In The Dying City: Postwar New York and Ideology of Fear, Brian Tochterman described how the Cold War dropped “flight” and “hysteria” like bombs upon New Yorkers as they struggle to organize their own “civil defenses” because of “overcrowding” of buildings and the lack of preparation to defend the city, however, it still offers “a great opportunity” to create solutions and plan constructions for shelters. He mentioned that the government would contribute “shelter,” food, water, clothes, blankets, and other survival necessities for civilians that are “willing to stay” in New York. In 1962, Layhmond Robinson, the writer of a New York Times article titled “U.S. Is Combing State for Fall-Out Shelter Sites,” announced that “[two thousand] architects and
engineers” were searching for appropriate buildings to protect people from rising tensions and possible nuclear attacks. President John F. Kennedy authorized this plan as a part of a multi-million dollar “nation-wide program,” which was to provide protection for United States citizens. Robinson added that “basements,” “subways,” and “tunnels” would count as shelters and should “accommodate fifty people.” When most of the larger buildings were filled with people, Robinson reported that New York City’s Council requested for residents and other building owners to “establish shelters” for others who need them. In her journal article, Sarah Lichtman discussed how shelter advocacy increased when the New York Council requests spread. She described the shelter advocacy as an “ideologically charged national do-it-yourself project” because it involved assisting citizens to seek shelter, especially in someone else’s home. Lichtman defined the “do-it-yourself” project as a “home improvement with family safety,” which provided reassurance of “control in increasingly uncertain times.” In order to notify others of the availability of sanctuaries, the owners of the buildings, transformed into shelters, were supplied with fallout shelter signs.
The fallout shelter signs (pictured above) were hung up on the exterior buildings to let people know these buildings were available to stay in during the Cold War tensions under stressful predicaments of nuclear attacks. According to the blogger of the Civil Defense Museum, the Department of Defense contributed and posted more than one million signs, which costed nearly seven hundred thousand dollars, inside and outside of the shelters. Besides symbolizing caution, the black and yellow colors also signaled “trained leadership,” medical necessities, “food and water,” a safeguard from “radiation,” and surveillance to “determine safe areas and time.” The blogger cited Bill Geerhart’s blog post, highlighting the background of the fallout signs. The “Civil Defense Museum” blogger shared that Geerhart even interviewed the man, Robert Murtha, who was responsible for posting the fallout shelter signs. According to Geerhart, the “first fallout shelter sign” was displayed in 1961 at the Westchester County Building, located at 148 Martine Avenue in White Plains, New York (picture of the Building below this paragraph). The Westchester County building also accommodated more seventeen hundred people. Geerhart reported that Robert S. McNamara, the secretary of Defense, received criticism from Abraham Ribicoff, the Secretary of Health, Education and Welfare, regarding the meaning of the fallout sign symbols. Ribicoff claimed that the signs “looked too much like the Atomic Energy Commission radiation symbol” and he was concerned about people confusing the signs with “danger,” rather than the signs of sanctuary provision and reassurance of military protection. Even though the shelter signs were taken down after the end of the Cold War, they serve as a vintage symbol of the geopolitical conflict.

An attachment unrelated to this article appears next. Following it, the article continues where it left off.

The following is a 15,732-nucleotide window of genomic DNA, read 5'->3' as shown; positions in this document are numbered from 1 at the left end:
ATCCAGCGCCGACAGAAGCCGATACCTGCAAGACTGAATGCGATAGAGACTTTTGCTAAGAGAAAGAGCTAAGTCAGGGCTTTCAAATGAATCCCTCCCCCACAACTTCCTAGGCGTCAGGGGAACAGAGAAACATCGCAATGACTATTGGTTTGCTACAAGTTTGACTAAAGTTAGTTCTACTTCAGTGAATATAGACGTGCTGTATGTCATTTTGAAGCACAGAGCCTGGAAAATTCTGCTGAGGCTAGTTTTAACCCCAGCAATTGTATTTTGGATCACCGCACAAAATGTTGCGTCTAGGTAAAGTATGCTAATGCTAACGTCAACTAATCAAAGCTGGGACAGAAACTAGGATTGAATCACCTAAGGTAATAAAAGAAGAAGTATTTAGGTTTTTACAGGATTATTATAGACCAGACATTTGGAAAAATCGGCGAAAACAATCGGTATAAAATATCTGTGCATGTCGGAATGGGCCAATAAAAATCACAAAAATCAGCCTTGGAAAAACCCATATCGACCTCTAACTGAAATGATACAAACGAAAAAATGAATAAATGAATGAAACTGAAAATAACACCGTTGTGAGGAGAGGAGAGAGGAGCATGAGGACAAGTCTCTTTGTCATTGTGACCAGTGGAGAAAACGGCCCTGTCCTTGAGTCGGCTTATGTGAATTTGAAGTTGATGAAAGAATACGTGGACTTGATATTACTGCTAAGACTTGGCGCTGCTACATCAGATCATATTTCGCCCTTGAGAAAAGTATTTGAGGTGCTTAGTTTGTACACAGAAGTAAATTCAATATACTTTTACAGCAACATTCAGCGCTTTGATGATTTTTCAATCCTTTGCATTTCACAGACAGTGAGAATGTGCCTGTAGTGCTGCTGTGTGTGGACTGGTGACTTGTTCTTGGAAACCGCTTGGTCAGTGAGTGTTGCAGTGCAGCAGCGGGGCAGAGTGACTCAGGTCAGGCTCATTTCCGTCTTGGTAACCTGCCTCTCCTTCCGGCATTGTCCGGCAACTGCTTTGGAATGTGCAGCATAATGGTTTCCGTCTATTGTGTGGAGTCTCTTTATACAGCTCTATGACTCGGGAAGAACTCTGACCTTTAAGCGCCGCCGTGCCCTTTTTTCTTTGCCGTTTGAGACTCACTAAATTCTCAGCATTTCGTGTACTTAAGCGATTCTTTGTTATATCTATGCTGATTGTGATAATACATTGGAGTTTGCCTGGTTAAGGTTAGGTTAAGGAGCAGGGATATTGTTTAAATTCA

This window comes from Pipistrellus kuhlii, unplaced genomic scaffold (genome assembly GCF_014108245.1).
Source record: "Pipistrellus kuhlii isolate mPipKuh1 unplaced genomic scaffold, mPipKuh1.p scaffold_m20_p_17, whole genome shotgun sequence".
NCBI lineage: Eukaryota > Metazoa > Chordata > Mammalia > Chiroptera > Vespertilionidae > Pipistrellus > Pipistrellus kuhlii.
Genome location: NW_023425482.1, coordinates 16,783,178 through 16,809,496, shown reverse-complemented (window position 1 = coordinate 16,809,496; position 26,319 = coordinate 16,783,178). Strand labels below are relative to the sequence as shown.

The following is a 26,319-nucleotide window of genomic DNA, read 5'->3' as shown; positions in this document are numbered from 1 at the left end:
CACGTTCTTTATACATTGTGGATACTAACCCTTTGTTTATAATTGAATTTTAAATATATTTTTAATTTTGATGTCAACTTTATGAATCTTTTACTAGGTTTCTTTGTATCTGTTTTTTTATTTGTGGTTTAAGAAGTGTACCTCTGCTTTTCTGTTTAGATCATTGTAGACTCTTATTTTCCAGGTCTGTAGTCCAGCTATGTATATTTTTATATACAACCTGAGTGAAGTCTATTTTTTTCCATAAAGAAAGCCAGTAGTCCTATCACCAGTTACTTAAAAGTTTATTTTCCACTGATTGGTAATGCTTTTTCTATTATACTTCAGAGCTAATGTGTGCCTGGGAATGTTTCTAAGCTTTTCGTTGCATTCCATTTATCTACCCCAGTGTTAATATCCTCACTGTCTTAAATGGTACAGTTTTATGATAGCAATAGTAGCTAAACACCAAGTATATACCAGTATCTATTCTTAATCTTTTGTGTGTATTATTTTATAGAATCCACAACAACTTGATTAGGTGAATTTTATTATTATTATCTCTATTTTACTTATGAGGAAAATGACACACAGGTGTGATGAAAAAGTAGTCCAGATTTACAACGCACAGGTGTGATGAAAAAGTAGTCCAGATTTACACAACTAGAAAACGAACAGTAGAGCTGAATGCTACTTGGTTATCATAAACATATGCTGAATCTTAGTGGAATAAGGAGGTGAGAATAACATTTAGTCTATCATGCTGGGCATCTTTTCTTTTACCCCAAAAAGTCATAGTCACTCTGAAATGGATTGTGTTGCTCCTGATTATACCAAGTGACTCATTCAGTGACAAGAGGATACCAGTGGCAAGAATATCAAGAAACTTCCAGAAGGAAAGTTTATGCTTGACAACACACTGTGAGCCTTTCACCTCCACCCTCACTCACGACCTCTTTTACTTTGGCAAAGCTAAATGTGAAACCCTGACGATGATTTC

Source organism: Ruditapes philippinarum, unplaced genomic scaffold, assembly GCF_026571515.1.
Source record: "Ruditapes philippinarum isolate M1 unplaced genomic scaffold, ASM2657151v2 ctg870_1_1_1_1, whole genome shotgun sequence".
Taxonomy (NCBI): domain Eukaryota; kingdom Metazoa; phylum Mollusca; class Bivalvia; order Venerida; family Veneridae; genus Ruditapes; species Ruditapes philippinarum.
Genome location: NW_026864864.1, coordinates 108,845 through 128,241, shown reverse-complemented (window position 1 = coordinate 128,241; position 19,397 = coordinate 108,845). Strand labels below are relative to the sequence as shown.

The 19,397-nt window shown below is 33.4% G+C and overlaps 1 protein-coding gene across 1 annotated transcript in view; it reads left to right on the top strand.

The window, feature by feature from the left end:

Brian Tochterman, The Dying City: Postwar New York and Ideology of Fear, (University of North Carolina Press, 2017), 71
 Layhmond Robinson, “U.S. Is Combing State for Fall-Out Shelter Sites,” New York Times, January 10, 1962, pg. 21
 Sarah Lichtman, “Do-it-Yourself Security: Safety, Gender, and the Home Fallout Shelter in Cold War America,” Journal of Design History 19 (2006): 39
 National Fallout Shelter Program – Public Fallout Shelter Signs, Civil Defense Museum, http://www.civildefensemuseum.com/signs/, accessed April 27, 2020.
 Bill Geerhart, “An Indelible Cold War Symbol: The Complete History of the Fallout Shelter Sign,” Conelrad Adjacent Blog Spots, http://conelrad.blogspot.com/2011/06/indelible-cold-war-symbol-complete.html, accessed 27 April 2020.